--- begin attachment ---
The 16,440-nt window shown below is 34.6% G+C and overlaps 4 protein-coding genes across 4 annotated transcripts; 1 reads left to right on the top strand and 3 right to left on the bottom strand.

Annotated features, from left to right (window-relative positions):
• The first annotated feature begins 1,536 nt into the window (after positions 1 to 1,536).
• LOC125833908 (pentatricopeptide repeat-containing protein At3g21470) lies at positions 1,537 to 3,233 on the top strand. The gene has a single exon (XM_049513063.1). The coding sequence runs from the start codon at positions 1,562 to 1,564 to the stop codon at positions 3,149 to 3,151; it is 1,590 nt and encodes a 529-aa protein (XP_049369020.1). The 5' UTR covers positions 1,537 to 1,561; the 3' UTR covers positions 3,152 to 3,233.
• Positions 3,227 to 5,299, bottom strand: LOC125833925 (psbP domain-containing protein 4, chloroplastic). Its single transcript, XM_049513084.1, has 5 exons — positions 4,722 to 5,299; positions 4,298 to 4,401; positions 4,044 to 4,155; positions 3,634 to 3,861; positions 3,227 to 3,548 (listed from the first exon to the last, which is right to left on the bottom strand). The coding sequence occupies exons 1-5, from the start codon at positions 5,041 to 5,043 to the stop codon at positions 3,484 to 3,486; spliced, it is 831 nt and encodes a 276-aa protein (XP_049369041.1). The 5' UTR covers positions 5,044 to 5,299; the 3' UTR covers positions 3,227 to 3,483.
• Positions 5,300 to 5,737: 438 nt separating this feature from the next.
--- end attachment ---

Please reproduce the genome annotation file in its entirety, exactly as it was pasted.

The 16,440-nt window shown below is 34.6% G+C and overlaps 4 protein-coding genes across 4 annotated transcripts; 1 reads left to right on the top strand and 3 right to left on the bottom strand.

Annotated features, from left to right (window-relative positions):
• The first annotated feature begins 1,536 nt into the window (after positions 1 to 1,536).
• LOC125833908 (pentatricopeptide repeat-containing protein At3g21470) lies at positions 1,537 to 3,233 on the top strand. The gene has a single exon (XM_049513063.1). The coding sequence runs from the start codon at positions 1,562 to 1,564 to the stop codon at positions 3,149 to 3,151; it is 1,590 nt and encodes a 529-aa protein (XP_049369020.1). The 5' UTR covers positions 1,537 to 1,561; the 3' UTR covers positions 3,152 to 3,233.
• Positions 3,227 to 5,299, bottom strand: LOC125833925 (psbP domain-containing protein 4, chloroplastic). Its single transcript, XM_049513084.1, has 5 exons — positions 4,722 to 5,299; positions 4,298 to 4,401; positions 4,044 to 4,155; positions 3,634 to 3,861; positions 3,227 to 3,548 (listed from the first exon to the last, which is right to left on the bottom strand). The coding sequence occupies exons 1-5, from the start codon at positions 5,041 to 5,043 to the stop codon at positions 3,484 to 3,486; spliced, it is 831 nt and encodes a 276-aa protein (XP_049369041.1). The 5' UTR covers positions 5,044 to 5,299; the 3' UTR covers positions 3,227 to 3,483.
• Positions 5,300 to 5,737: 438 nt separating this feature from the next.